This week's Email Monday is a revamp/replay of one of my favorite early Email Mondays all about questions to ask at restaurants; AKA: how to be sure you don't accidentally ingest industrial processed garbage when you're enjoying a meal out on the town.
While some folks choose not to worry about what might be lurkin' on their hot plates (more power to ya!) others have important reasons for being extra-careful at restaurants.
Some folks react strongly to hidden grains and processed oils. Some just like to know exactly what they're eating. Whatever the reason, even the sharpest questions might leave a few stones unturned.
Since most folks, including waitstaff, are well-educated on how to avoid grains and gluten (ask for a gluten-free menu, inquire as to the ingredients in sauces, marinades and dressings, never eat at IHOP); and most of us now know that our favorite sweet potato fries are almost always dusted in flour (I know - I cried when I found out, too) these questions focus on avoiding the insidious processed oils - including trans fats - that lurk in even the nicest restaurants' foods.
The gluten-free movement is in full force. It's easier to avoid wheat than ever. But highly processed "vegetable oils" - which aren't actually made from vegetables, but legumes (soybeans) grains (corn) and seeds (canola and cottonseed) are STILL considered a-OK in mainstream culture, even to the health-conscious.
But they're not so safe. (And they're even less tasty.)
"Vegetable oils," as I discuss in my book, Eat the Yolks, are highly processed and incredibly unstable. In my experiences as a Nutritional Therapy practitioner, I've seen a hidden epidemic of severe sensitivity to processed oils. They're not worth the risk, or the assault on our taste buds.
They're widely used not because they're healthy, like their marketing promos claim; they're simply cheap and easy to obtain.
In contrast to these cheap-n-easy oils, whole, stable oils and fats like those from coconut, lard, tallow, ghee and butter are delicious, minimally processed and healthful. Why take up space in the diet with anything less worthwhile?
Here's what to ask at restaurants to ensure you don't get vegetable-oiled:
"Do you use soybean, canola, or corn oil to cook with?"
Chances are, the wait staff may not know; unless their chefs are working directly from a clearly-labeled bottle of high-quality olive oil or, more rarely, openly using fats from pasture-raised animals, the cooking oil is likely in a huge, poorly labeled vat. It's probably a mix of so-called "vegetable oils," and it's likely damaged before it even touches your food.
It gets more complicated. If you order a salad, the pre-made dressing may be made from this same junk. If you ask for oil and vinegar, the oil might have been poured straight from the vat of VO.
If the wait staff can't verify exactly what the oil is by way of the label itself, you'll need to ask a follow-up question:
"is your cooking oil in a big, plastic, see-through jug?"
If the answer is "yes," you're probably dealing with processed oils. You can either order something totally fat-free (gasp!) and add your own olive oil, or you can take a chance and hope for the best. (Unless you've got an iron-clad gut, I wouldn't recommend the latter.)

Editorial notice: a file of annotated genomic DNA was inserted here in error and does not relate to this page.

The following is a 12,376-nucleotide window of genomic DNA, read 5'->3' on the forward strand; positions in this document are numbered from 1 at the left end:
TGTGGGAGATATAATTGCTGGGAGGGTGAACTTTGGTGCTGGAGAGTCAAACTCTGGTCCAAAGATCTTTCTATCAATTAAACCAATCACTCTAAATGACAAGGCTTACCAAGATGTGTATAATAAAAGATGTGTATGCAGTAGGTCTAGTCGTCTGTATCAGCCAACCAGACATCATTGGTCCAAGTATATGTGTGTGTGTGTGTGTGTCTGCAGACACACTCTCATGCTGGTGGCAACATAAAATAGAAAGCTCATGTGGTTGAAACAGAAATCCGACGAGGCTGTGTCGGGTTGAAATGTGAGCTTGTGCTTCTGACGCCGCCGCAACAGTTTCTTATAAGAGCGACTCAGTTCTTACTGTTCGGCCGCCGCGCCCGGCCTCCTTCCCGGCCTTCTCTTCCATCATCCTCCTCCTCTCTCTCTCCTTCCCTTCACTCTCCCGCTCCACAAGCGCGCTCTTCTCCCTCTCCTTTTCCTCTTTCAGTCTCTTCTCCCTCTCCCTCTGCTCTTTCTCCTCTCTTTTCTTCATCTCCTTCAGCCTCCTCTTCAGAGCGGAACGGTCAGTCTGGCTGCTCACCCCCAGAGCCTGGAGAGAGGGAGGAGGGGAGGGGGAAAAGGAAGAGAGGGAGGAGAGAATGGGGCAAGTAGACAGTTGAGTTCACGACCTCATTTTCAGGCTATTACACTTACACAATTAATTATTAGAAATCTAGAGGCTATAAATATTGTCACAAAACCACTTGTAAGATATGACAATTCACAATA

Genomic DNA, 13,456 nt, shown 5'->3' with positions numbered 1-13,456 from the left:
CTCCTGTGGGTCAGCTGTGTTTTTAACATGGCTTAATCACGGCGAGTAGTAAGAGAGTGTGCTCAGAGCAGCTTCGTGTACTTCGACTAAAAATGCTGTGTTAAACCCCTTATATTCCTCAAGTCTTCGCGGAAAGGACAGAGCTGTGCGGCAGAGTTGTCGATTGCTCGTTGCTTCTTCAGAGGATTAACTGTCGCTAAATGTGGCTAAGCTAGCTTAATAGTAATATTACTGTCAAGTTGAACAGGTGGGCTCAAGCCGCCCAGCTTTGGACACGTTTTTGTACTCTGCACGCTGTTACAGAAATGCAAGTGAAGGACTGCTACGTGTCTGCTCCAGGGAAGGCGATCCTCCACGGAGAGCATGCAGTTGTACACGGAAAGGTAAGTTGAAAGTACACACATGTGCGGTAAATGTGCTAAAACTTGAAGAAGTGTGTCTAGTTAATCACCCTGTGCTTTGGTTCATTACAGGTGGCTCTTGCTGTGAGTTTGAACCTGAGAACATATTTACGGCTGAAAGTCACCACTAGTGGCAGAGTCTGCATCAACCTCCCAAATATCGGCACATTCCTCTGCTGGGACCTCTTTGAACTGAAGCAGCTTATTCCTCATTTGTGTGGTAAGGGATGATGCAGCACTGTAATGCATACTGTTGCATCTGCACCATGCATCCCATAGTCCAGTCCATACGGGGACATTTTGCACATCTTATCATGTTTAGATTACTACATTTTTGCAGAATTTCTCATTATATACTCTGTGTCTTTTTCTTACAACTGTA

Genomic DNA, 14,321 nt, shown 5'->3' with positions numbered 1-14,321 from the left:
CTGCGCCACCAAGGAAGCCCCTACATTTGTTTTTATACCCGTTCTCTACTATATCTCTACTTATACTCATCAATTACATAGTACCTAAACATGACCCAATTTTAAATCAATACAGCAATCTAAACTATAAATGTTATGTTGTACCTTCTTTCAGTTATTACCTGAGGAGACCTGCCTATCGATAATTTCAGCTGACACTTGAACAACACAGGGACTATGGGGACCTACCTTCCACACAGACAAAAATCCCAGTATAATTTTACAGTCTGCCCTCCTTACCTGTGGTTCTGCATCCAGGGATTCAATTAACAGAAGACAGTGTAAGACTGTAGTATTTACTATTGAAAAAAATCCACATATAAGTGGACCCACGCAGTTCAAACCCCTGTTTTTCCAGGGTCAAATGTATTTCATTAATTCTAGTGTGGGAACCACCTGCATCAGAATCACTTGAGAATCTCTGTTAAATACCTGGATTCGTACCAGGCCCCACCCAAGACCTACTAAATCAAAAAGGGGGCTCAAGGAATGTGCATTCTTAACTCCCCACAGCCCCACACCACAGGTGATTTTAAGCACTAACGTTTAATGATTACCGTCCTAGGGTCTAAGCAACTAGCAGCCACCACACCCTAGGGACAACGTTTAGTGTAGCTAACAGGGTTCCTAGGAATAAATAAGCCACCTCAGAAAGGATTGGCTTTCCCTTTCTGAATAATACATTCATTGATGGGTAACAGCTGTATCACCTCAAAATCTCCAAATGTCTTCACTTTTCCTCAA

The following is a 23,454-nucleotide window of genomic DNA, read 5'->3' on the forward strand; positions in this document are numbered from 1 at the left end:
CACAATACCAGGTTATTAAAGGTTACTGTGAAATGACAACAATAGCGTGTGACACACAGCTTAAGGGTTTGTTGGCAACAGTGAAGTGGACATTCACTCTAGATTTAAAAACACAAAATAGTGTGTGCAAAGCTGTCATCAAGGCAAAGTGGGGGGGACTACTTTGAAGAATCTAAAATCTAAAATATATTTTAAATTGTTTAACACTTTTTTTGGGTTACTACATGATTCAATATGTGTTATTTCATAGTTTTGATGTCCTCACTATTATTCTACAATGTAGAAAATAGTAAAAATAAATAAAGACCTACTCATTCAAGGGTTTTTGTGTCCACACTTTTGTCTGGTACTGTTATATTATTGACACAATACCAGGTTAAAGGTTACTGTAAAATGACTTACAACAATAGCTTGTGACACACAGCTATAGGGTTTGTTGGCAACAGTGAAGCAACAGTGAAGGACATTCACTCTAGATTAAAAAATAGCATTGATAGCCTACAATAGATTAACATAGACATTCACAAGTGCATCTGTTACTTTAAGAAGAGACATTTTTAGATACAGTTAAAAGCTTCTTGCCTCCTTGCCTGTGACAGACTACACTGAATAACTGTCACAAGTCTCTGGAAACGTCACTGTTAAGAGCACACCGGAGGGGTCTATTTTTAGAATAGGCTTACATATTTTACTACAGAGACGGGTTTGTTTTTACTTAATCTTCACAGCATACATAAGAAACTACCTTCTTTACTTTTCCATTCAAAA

Now, we may think we can cleverly circumvent these oily situations by simply asking that our food be cooked in butter; or by requesting butter to top our fat-free order.
But here's the unfortunate truth: many restaurants these days - heck, many people these days - don't know the difference between butter and margarine. Businesses order boxes of Land O' Lakes, and they don't know whether it's from a cow or from a factory.
You may ask for butter. But they might bring you margarine. They might cook with margarine. They might bring you a lovely little ramekin of it, or they might bring you a non-descript little foil package of unlabeled who-knows-what.
Why is this such a bummer?
Because not only is margarine MADE from vegetable oils - often several kinds of vegetable oils - but it's also filled with emulsifiers, stabilizers, colorants and additives.
Some margarines are even made with partially hydrogenated oils. This means: TRANS FAT. And trans fat is the worst kind of processed food.
Compare this to butter, which comes from one source (a cow), which has a long history in the human diet, and which is - contrary to popular belief - quite good for you, as I discuss in Eat the Yolks...
(And while butter from pasture-raised, grass-fed cows is leaps and bounds better than any other, even the lowest-quality butter is far superior to the best-quality margarine.)
So here's what to ask...again and again until you're SURE you've got an accurate answer:
"Do you all use butter or margarine?"
No matter what their answer, follow up with:
"Sometimes it's hard to tell thanks to the odd packaging. Would you mind double-checking?"
If you're able to see the package and verify the ONE ingredient is CREAM, you're good to go.
If you CAN'T see the packaging, ask...
"Does the package say 'Butter...' or 'Butter Substitute?'"
(as if there's a substitute for butter!)
Sometimes this'll turn on a light bulb. They'll wonder: did I see the word "Butter?" Or did it actually say "Butter Substitute?"
And if things are still murky after the double-double check...
...order something baked and add some o' that flavorful fat that you brought from home.
I promise, getting the best, highest-quality fats and finding the restaurants that use 'em is no annoyance. It's no sacrifice. It makes life healthier and more flavorful. There's nothing wrong with that!
What questions do you make sure to ask at restaurants? Let me know on the Facebook page!